Roy E. Disney led several notable lives—creative artist, entrepreneur, philanthropist—but the one where his loss will be felt most personally by his peers is that of a world class sailor and selfless promoter of the sport.
Disney passed away last Wednesday at Hoag Memorial Hospital Presbyterian less than a month shy of his 80th birthday of Jan. 10 after a year-long battle with stomach cancer—possibly the only circumstance that would have kept him out of the 63rd Newport to Ensenada International Yacht Race starting April 23 just a couple of miles away off Newport Beach, where he also made his home in recent years.
He had sailed his various high-performance Pyewackets—named after a mythical witch’s cat—and earlier boats in about half of the previous 62 races and twice held the elapsed time record for monohulls.
“I know he loved it,” said Robbie Haines, who organized the crews and racing schedules and served as tactician on Disney’s boats for the last 21 years. “As crazy as the race is, he really looked forward to it, every single year.”
Disney loved the race so much that in 1978 he produced a documentary film about it—”Pacific High”—based on his first ocean racer, Shamrock.
Disney held the record that Doug Baker’s Magnitude broke in 2002 when Disney was off campaigning Pyewacket in the Caribbean . . . while the cat was away, the record went astray. But a year later when Baker had sold Magnitude and was sailing on another boat, Pyewacket reclaimed the mark with a time of 10 hours 44 minutes 54 seconds.
Baker said at the time, “I’m glad for Roy. He’s been great for the sport, and he deserves [the record].”
It stood until last April when after several tries Baker’s newer Magnitude 80 rode moderate but steady straight-line winds to beat Disney’s six-year-old record by 7 minutes 3 seconds with a time of 10 hours 37 minutes 50 seconds.
“I’m in shock,” Baker said afterward. “I don’t have any fingernails left. I’ve been doing this for 40 years and I’m still amazed by what happens out there.”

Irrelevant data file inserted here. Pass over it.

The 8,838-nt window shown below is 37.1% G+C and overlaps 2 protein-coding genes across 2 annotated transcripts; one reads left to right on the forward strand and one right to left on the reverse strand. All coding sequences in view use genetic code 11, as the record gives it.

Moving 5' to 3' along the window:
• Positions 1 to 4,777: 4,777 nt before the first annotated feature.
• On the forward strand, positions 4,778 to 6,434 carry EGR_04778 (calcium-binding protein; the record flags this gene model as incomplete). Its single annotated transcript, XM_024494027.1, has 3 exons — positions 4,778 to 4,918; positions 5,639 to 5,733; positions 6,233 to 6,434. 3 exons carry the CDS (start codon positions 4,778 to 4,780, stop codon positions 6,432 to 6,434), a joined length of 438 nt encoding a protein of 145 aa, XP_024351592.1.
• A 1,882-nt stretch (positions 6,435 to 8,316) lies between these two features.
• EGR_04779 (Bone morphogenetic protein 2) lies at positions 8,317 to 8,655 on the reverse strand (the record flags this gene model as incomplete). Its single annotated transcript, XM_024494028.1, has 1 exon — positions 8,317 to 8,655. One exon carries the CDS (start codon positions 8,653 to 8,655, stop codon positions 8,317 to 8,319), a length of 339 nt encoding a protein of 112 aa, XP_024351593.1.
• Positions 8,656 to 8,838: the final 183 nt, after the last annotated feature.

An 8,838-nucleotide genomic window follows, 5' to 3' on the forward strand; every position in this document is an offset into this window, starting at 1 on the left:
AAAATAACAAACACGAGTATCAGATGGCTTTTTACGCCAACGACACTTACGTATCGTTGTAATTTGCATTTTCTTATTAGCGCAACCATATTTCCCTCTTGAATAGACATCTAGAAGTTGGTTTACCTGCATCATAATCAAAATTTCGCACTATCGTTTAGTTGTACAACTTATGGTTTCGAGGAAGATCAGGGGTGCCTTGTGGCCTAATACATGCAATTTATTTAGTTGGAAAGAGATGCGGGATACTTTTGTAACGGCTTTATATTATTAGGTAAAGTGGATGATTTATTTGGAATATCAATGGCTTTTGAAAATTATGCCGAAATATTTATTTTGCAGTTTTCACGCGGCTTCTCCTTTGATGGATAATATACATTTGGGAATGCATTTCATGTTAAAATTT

At Disney’s passing, Baker saluted his rival: “I broke his record and then he came back and broke it again. We had a good rivalry.”
Haines, who sailed with Disney on 13 of his 15 Transpacific Yacht Races to Hawaii and many other ocean races, described him as “not your typical owner-skipper. His demeanor was very informal
“He’d come on board and you’d know that Roy was in charge, and especially in the long races you would want his input because of his vast [sailing] experience. But he would take the opinion of everybody he respected and together come up with a decision on strategy.”
It was unusual for the sport but normal for Disney to sail with essentially the same crew of 12 to 15 for a decade or two.
Haines said, “The Pyewacket group was such a family over the years that I would get phone calls from all kinds of sailors asking, ‘Is there any room?’ and Roy was so loyal that I’d just say, ‘I’m sorry, we’re gonna keep the same guys.’ It’s extremely rare. A lot of people want the best pros or latest world champion or Olympic medalist. Roy was happy with the guys he had.”
During longer races Disney would regale the crew with tales of making movies and cartoons as he grew up through the ranks at the Walt Disney Co., founded by his uncle Walt and father Roy.
“I can remember many races when we’d be on deck or down below asking him about old-time Disney studio stuff,” Haines said. “It was fascinating listening to him. Certainly, there’s nobody in the Disney company that knows more than he does about it. He was very well read. He knew a lot about everything.”
And he didn’t mind striking impromptu conversations with friends or strangers.
“He just had this very unassuming way with people,” Haines said. “He treated everybody the same. He was just a nice guy to the average guy.”
It was no different on the boat. Even at night in cold wind and rough seas, Disney would ride the rail with the rest of the crew.
“For many years he would take his turn at every job on the boat,” Haines said. “There was this rotation where you’d steer and then you’d do the main and then you’d grind and then you’d trim. He’d do all of that . . . he was just part of the team, although in the last few years he would mainly drive. But he was always in charge of cooking. He’d make lunch and dinner. He loved that. He didn’t like freeze-dried [food] very much.”
Ralph Rodheim, marketing director of the Newport-to-Ensenada race, offered thoughts in the same vein.
“My fondest memory was when we selected Roy as Grand Marshall for the race,” Rodheim said. “Although his boat went back to San Diego he stayed for the entire trophy presentation. He then needed to get back to L.A., so Penny and I took him to the Ensenada military airport in our Dodge caravan mini-van—not the transportation he was used to. However, he was as friendly as anyone could be. At the airport we got to board his ‘Shamrock’ jet where we were invited to join him on the flight to L.A. unfortunately, we could not take him up on the offer. Roy Disney was a sailor’s sailor, and will be missed.”
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